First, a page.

There was testimony that PBMs rip off municipalities, unions, and the federal government when they are the med supplier chosen for contracts. (ES alone is under investigation in 19 states, including New York, for this.) PBMs promise these entities huge discounts in the form of rebates to the entities, but when they get the rebates from the big pharmaceuticals, they keep the money and don't hand it over. This is one of the practices that has them under investigation by state attorneys general for fraud. For example, one PBM charged an entity's health care insurance policy subscribers a total of $25,000 for a particular generic medication needed by many. The PBM's actual cost for providing the drug? $7,000. That's obscene.

State Sen. Jeff Klein (34th senatorial district—not my district), sponsor of bill S7610, referred to the Labor Committee of the New York legislature, that would allow state residents to choose where they get their prescription drugs, thanked me profusely for my testimony and asked if I would be willing to testify again at more such public hearings. I said, "You bet!"

Klein's community liaison has promised to provide me with a transcript of today's hearing. Once I have it, I'll post parts of it here, along with my analysis as a consumer; there was so much more than I can remember off the top of my head. (I am merely a medical copyeditor, not a health care professional or medical writer, so keep that in mind when you read my analysis.)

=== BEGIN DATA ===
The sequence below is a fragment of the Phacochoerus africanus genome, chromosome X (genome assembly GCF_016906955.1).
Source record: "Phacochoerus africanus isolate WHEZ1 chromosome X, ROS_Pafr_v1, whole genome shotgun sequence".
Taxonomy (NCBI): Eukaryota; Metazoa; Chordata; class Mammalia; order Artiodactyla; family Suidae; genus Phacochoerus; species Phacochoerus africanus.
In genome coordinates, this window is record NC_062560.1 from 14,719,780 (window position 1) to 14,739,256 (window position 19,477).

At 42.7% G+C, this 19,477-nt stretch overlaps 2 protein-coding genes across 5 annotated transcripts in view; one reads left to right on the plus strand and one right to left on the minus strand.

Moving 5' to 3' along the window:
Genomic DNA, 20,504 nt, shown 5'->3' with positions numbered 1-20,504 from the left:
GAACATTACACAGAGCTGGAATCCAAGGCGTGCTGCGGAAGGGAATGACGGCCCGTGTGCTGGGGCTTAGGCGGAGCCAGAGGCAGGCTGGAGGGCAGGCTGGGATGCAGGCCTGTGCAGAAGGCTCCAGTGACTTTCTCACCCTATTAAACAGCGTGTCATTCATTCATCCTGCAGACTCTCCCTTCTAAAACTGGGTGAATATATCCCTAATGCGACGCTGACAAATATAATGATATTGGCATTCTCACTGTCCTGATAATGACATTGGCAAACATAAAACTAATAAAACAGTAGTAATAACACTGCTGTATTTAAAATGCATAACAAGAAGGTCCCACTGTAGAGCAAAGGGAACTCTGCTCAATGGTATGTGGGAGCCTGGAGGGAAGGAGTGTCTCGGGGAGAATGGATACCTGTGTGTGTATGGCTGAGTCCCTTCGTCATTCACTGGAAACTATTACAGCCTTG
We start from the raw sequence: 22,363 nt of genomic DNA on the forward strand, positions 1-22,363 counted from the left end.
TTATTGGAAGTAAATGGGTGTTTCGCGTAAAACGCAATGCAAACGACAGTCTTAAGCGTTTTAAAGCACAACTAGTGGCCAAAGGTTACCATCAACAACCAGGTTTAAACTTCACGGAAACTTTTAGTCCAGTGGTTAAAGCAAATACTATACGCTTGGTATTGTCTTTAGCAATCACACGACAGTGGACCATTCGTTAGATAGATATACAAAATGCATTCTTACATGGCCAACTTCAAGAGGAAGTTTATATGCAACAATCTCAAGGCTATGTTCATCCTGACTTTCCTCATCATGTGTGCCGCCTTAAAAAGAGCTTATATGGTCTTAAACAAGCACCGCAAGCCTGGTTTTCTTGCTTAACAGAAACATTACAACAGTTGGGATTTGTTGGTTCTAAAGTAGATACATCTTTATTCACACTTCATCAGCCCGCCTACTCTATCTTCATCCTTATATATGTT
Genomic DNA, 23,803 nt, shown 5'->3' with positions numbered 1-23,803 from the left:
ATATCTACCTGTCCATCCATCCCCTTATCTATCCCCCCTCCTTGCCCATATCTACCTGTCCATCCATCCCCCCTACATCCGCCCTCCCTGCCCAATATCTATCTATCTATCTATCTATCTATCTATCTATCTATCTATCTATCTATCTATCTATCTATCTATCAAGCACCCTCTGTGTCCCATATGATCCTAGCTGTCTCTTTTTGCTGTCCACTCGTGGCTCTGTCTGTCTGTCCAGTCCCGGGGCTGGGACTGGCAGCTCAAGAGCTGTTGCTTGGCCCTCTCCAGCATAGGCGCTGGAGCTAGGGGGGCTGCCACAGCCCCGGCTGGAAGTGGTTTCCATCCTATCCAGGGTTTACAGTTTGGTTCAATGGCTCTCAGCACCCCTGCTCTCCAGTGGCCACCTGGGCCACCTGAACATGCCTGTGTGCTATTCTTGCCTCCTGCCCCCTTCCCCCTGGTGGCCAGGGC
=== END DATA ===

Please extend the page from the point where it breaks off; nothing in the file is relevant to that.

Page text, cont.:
Part 1



EditorMom

6 comments:

Martha said...

Brava! You are my hero. I am so very proud of you, for testifying and for maintaining a sense of humor and perspective living in the House of AD/HD. (My husband, son, and I all have fairly moderate, controllable AD/HD, and although my husband and I learned various coping strategies that work with varying degrees of success, life is a lot saner and a lot less thrilling when we have access to the appropriate medications.)

Katharine said...

Thank you, my dear friend. Knowing that you live in an AD/HD family too has helped keep me sane. You and your family are remarkable, dear people.

erinberry said...

So glad you made your voice heard! Congrats for getting involved.

Katharine said...

Thanks, Erinberry. I believe that if everyone got involved with just one issue that they thought important, big changes could happen.

The Fat Lady Sings said...

Well bully for you, honey! I'm so glad you had the opportunity to stand up and tell them what for! By the way - my hubby and I are stuck with Caremark - and a worse lot of assholes I've rarely seen in one place. They never grant petitions, always change meds without permission and charge an arm and a leg while screwing you blind! Just one of my meds for severe reflux - $200 per prescription. We actually have to budget around our meds. I hate those people. So good for you! I hope you took their birthdays away!

Katharine said...

You have to suffer Caremark? You poor dear. And I understand exactly what you mean about budgeting for meds. We do it too.

There are really two issues that must be dealt with: (1) getting the PBMs under regulation and allowing consumers to choose between them and brick-and-mortar pharmacies and (2) decreasing the obscene profits that the big drug manufacturers make. Fixing those problems is going to take unflagging effort by consumers and legislators alike.